Plymouth board backs building permit issued to Pilgrim for nuclear waste storage

By Chris Burrell
The Patriot Ledger
Posted Jul 11, 2013

PLYMOUTH — Anti-nuclear activists failed Wednesday night to convince town zoning board of appeals members that the Pilgrim nuclear power plant overstepped local land-use laws when it began building a new storage facility for its spent nuclear waste a year ago.

The board voted 3-2 to reject an appeal from residents who wanted to force the operators of Pilgrim to apply for a special permit for its expanded waste storage project.

Running out of space in wet pools to store the radioactive waste, the plant plans to expand to a dry-cask storage system next year.

But 16 residents teamed up with local lawyers to challenge the permitting process for the aging plant.

Margaret Sheehan, a lawyer from Cambridge who grew up in Plymouth, argued Wednesday night that in the 1970s and 1980s, it was common for Pilgrim to apply for special permits when it built additions to the plant.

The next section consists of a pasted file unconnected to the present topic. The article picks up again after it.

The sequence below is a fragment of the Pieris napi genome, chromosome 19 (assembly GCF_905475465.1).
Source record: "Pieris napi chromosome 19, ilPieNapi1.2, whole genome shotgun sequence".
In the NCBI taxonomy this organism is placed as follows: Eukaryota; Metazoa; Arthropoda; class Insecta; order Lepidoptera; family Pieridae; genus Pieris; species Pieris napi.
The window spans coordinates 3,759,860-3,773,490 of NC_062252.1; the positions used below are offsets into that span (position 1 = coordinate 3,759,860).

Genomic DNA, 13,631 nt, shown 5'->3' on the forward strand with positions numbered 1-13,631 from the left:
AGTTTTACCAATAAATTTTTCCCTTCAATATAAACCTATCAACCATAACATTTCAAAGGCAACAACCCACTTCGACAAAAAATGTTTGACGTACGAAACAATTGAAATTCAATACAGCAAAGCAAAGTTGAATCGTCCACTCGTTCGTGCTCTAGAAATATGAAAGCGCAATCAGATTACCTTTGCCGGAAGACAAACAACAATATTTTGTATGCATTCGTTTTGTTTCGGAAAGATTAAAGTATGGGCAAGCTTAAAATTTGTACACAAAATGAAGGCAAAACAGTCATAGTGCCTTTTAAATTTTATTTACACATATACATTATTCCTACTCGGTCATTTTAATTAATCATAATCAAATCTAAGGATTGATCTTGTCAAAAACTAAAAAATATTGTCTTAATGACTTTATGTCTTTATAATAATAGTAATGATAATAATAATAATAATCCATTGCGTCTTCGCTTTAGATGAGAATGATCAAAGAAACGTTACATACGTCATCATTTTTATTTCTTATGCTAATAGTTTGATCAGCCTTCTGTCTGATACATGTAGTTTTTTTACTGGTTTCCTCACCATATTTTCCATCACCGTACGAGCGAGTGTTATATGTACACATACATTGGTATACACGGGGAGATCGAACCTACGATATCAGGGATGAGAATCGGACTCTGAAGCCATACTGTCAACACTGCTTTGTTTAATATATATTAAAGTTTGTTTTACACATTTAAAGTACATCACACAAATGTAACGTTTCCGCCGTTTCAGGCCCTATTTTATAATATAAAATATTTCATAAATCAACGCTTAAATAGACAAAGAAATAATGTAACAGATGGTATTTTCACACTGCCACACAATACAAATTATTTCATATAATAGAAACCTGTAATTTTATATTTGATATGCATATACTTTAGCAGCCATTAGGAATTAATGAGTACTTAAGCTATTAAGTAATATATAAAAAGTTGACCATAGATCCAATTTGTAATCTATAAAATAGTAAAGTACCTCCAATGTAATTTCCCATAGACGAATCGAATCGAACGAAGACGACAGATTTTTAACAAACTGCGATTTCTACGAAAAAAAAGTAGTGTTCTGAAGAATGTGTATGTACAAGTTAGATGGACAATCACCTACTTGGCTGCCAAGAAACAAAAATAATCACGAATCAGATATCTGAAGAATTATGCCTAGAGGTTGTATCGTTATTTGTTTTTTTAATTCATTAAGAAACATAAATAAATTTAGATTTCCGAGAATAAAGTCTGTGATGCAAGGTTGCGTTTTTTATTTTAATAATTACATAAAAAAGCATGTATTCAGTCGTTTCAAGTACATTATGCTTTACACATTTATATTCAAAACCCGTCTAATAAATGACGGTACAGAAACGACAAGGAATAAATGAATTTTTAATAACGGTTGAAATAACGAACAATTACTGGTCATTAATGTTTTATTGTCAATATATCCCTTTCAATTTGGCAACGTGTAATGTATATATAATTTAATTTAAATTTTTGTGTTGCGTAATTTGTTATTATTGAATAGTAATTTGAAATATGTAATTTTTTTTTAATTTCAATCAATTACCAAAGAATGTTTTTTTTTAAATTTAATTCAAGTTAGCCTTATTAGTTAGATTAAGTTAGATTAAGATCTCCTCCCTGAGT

“But in the early ’90s we come to this alleged understanding between Pilgrim and the building department,” Sheehan said. “It was an iron curtain of secrecy.”

Sheehan, who is part of a nonprofit organization called EcoLaw, said she plans to appeal the appeals board’s decision.

Richard Serkey, a lawyer for Entergy Corp., which operates the nuclear plant, said that because storage of nuclear waste is a necessary part of any nuclear plant, construction of additional storage should not require a special permit.

“Since 1989, there were 17 successive zoning permits (issued to Pilgrim) without the need for special permits,” said Serkey, who is also a former member of the Plymouth Zoning Board of Appeals.

The hearing, which drew a crowd of more than 60 people, came three months after Plymouth selectmen rebuked top officials and inspectors from the Nuclear Regulatory Commission during an annual assessment of Pilgrim.

Selectmen cited the 2011 nuclear disaster in Fukushima, Japan, saying sentiment toward Pilgrim had soured in Plymouth, and they called for better communication from the NRC on evacuation plans, nuclear waste storage and defense against possible terrorism.

Pilgrim, which began operating in 1972, won a new 20-year license last year from the NRC, but the review process dragged on for six years, the longest such review in NRC history.

Delays in relicensing were caused largely by a series of challenges filed by the state attorney general and by Pilgrim Watch, a watchdog group led by Duxbury resident Mary Lampert. Lampert’s husband, attorney James Lampert, also argued at Wednesday night’s hearing.

Chris Burrell may be reached at cburrell@ledger.com or follow on Twitter @Burrell_Ledger.

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